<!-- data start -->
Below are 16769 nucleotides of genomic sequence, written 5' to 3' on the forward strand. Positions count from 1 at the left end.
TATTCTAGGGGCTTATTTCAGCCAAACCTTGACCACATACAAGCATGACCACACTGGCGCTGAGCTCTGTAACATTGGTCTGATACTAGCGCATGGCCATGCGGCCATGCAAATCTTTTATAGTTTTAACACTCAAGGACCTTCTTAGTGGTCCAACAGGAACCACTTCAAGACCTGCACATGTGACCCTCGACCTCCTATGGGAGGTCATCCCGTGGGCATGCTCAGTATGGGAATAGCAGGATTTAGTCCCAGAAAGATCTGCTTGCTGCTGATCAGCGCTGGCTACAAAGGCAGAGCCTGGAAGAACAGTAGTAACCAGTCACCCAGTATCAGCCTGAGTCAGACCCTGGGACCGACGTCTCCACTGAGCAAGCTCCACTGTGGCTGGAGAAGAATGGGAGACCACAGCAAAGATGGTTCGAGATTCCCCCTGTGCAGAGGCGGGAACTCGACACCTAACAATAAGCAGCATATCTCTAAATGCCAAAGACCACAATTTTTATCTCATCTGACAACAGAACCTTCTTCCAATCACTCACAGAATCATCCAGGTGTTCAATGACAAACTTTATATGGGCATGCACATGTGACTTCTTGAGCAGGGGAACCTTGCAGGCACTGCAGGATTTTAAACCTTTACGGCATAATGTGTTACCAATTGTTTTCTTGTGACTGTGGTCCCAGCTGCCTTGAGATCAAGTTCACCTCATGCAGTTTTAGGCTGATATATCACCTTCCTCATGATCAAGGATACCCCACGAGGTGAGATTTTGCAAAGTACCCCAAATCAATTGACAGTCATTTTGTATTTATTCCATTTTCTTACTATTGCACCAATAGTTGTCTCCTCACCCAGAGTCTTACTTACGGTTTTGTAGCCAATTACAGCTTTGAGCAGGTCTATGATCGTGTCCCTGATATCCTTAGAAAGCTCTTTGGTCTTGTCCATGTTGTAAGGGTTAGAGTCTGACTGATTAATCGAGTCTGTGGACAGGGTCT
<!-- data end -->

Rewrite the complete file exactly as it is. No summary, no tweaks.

Below are 16769 nucleotides of genomic sequence, written 5' to 3' on the forward strand. Positions count from 1 at the left end.
TATTCTAGGGGCTTATTTCAGCCAAACCTTGACCACATACAAGCATGACCACACTGGCGCTGAGCTCTGTAACATTGGTCTGATACTAGCGCATGGCCATGCGGCCATGCAAATCTTTTATAGTTTTAACACTCAAGGACCTTCTTAGTGGTCCAACAGGAACCACTTCAAGACCTGCACATGTGACCCTCGACCTCCTATGGGAGGTCATCCCGTGGGCATGCTCAGTATGGGAATAGCAGGATTTAGTCCCAGAAAGATCTGCTTGCTGCTGATCAGCGCTGGCTACAAAGGCAGAGCCTGGAAGAACAGTAGTAACCAGTCACCCAGTATCAGCCTGAGTCAGACCCTGGGACCGACGTCTCCACTGAGCAAGCTCCACTGTGGCTGGAGAAGAATGGGAGACCACAGCAAAGATGGTTCGAGATTCCCCCTGTGCAGAGGCGGGAACTCGACACCTAACAATAAGCAGCATATCTCTAAATGCCAAAGACCACAATTTTTATCTCATCTGACAACAGAACCTTCTTCCAATCACTCACAGAATCATCCAGGTGTTCAATGACAAACTTTATATGGGCATGCACATGTGACTTCTTGAGCAGGGGAACCTTGCAGGCACTGCAGGATTTTAAACCTTTACGGCATAATGTGTTACCAATTGTTTTCTTGTGACTGTGGTCCCAGCTGCCTTGAGATCAAGTTCACCTCATGCAGTTTTAGGCTGATATATCACCTTCCTCATGATCAAGGATACCCCACGAGGTGAGATTTTGCAAAGTACCCCAAATCAATTGACAGTCATTTTGTATTTATTCCATTTTCTTACTATTGCACCAATAGTTGTCTCCTCACCCAGAGTCTTACTTACGGTTTTGTAGCCAATTACAGCTTTGAGCAGGTCTATGATCGTGTCCCTGATATCCTTAGAAAGCTCTTTGGTCTTGTCCATGTTGTAAGGGTTAGAGTCTGACTGATTAATCGAGTCTGTGGACAGGGTCT